Climate catastrophes are being ignored

The worst possible climate change catastrophic scenarios, including collapse of society or the potential extinction of humans are being ignored according to a group of global scientists.

The group of 11 scientists have called upon the United Nations’ Intergovernmental Panel on Climate Change to prepare a special science report to bring into focus how much is at stake in a worst-case scenario.

In their perspective presented to the Proceedings of the National Academy of Sciences, the scientists have raised the idea of human extinction and worldwide societal collapse, calling it ‘a dangerously underexplored topic’.

The scientists, however, have said they aren’t saying that worst is going to happen but the trouble is no one knows how likely or unlikely a ‘climate endgame’ is and the world needs those calculations to battle global warming.

Centre for the Study of Existential Risk at the University of Cambridge faculty and lead author of the study Luke Kemp said, “Even if we have a 1% chance of having a global catastrophe, going extinct over the coming century, that 1%, that is too high.”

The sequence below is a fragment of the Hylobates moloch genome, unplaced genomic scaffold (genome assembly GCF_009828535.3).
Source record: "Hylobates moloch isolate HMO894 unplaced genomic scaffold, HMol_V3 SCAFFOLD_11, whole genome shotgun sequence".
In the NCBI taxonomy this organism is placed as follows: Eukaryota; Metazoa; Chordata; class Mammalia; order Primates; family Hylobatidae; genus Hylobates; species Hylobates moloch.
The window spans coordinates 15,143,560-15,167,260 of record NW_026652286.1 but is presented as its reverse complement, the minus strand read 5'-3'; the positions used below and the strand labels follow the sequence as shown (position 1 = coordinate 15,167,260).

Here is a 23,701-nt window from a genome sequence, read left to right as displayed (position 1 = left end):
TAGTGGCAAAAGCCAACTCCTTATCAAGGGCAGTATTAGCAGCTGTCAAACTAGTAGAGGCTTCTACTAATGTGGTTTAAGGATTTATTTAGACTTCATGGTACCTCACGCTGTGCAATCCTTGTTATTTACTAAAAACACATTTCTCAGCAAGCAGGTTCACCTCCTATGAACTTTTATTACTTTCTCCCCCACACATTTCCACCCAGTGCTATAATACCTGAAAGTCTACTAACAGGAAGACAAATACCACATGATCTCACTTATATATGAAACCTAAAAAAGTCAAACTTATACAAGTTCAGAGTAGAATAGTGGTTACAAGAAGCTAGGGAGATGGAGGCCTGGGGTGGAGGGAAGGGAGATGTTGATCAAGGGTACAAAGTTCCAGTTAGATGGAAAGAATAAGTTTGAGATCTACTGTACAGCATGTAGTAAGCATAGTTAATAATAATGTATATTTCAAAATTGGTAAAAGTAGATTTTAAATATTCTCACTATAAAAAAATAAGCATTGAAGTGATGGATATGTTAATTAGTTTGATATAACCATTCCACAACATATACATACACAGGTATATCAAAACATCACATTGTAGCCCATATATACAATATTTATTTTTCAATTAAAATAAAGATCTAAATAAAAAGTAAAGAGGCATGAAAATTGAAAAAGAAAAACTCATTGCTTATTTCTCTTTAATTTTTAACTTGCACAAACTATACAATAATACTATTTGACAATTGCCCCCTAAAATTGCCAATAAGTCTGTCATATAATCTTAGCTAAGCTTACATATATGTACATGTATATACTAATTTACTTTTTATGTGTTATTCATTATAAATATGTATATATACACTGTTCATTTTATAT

Global Systems Institute at the University of Exeter and co-author of the study Tim Lenton said, “Good risk analyses consider both what’s most likely and what’s the worst that could happen but because of push back from non-scientists who reject climate change, mainstream climate science has concentrated on looking at what’s most likely and also disproportionately on low-temperature warming scenarios that come close to international goals.”

When global science organizations look at climate change they tend to just look at what happens in the world: Extreme weather, higher temperatures, melting ice sheets, rising seas and plant and animal extinctions. But they aren’t factoring enough how these reverberate in human societies and interact with existing problems — like war, hunger and disease.

University of Washington public health and climate professor and a co-author of the study Kristie Ebi said, “It was a mistake health professionals made before COVID-19 when assessing possible pandemics. They talked about disease spread, but not lockdowns, supply chain problems and spiralling economies.

Professor Lenton said researching worst case scenarios could find nothing to worry about. “Maybe it’s that you can thoroughly rule out a number of these bad scenarios. Well, that’s actually really well worth spending your time doing that. Then we should all cheer up a bit,” he said.